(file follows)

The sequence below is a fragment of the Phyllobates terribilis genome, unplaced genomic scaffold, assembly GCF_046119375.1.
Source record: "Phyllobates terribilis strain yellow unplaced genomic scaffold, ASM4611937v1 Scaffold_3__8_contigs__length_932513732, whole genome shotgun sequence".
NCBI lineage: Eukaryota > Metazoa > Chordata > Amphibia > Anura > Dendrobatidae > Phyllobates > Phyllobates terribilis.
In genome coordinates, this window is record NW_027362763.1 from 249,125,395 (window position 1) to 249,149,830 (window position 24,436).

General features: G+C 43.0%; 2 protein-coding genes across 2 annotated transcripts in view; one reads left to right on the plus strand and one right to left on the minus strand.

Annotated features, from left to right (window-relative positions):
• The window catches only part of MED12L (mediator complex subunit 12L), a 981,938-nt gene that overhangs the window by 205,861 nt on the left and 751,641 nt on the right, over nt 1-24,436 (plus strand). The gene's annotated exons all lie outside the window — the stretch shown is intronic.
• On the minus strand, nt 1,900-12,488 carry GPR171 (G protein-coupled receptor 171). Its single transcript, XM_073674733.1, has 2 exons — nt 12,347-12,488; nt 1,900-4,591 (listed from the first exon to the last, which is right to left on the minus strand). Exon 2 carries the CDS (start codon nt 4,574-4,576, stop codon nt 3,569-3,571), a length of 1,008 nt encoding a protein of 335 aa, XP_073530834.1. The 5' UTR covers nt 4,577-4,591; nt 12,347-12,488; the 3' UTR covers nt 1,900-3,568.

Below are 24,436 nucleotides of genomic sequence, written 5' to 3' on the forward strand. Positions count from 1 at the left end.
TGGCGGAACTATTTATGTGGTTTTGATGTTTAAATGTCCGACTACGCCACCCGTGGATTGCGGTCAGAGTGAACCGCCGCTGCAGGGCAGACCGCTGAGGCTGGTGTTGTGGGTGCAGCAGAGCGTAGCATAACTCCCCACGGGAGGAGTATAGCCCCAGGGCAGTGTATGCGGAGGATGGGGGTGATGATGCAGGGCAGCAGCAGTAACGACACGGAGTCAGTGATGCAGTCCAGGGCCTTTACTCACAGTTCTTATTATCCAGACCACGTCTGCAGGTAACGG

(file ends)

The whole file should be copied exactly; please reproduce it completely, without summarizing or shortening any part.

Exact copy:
The sequence below is a fragment of the Phyllobates terribilis genome, unplaced genomic scaffold, assembly GCF_046119375.1.
Source record: "Phyllobates terribilis strain yellow unplaced genomic scaffold, ASM4611937v1 Scaffold_3__8_contigs__length_932513732, whole genome shotgun sequence".
NCBI lineage: Eukaryota > Metazoa > Chordata > Amphibia > Anura > Dendrobatidae > Phyllobates > Phyllobates terribilis.
In genome coordinates, this window is record NW_027362763.1 from 249,125,395 (window position 1) to 249,149,830 (window position 24,436).

General features: G+C 43.0%; 2 protein-coding genes across 2 annotated transcripts in view; one reads left to right on the plus strand and one right to left on the minus strand.

Annotated features, from left to right (window-relative positions):
• The window catches only part of MED12L (mediator complex subunit 12L), a 981,938-nt gene that overhangs the window by 205,861 nt on the left and 751,641 nt on the right, over nt 1-24,436 (plus strand). The gene's annotated exons all lie outside the window — the stretch shown is intronic.
• On the minus strand, nt 1,900-12,488 carry GPR171 (G protein-coupled receptor 171). Its single transcript, XM_073674733.1, has 2 exons — nt 12,347-12,488; nt 1,900-4,591 (listed from the first exon to the last, which is right to left on the minus strand). Exon 2 carries the CDS (start codon nt 4,574-4,576, stop codon nt 3,569-3,571), a length of 1,008 nt encoding a protein of 335 aa, XP_073530834.1. The 5' UTR covers nt 4,577-4,591; nt 12,347-12,488; the 3' UTR covers nt 1,900-3,568.

Below are 24,436 nucleotides of genomic sequence, written 5' to 3' on the forward strand. Positions count from 1 at the left end.
TGGCGGAACTATTTATGTGGTTTTGATGTTTAAATGTCCGACTACGCCACCCGTGGATTGCGGTCAGAGTGAACCGCCGCTGCAGGGCAGACCGCTGAGGCTGGTGTTGTGGGTGCAGCAGAGCGTAGCATAACTCCCCACGGGAGGAGTATAGCCCCAGGGCAGTGTATGCGGAGGATGGGGGTGATGATGCAGGGCAGCAGCAGTAACGACACGGAGTCAGTGATGCAGTCCAGGGCCTTTACTCACAGTTCTTATTATCCAGACCACGTCTGCAGGTAACGG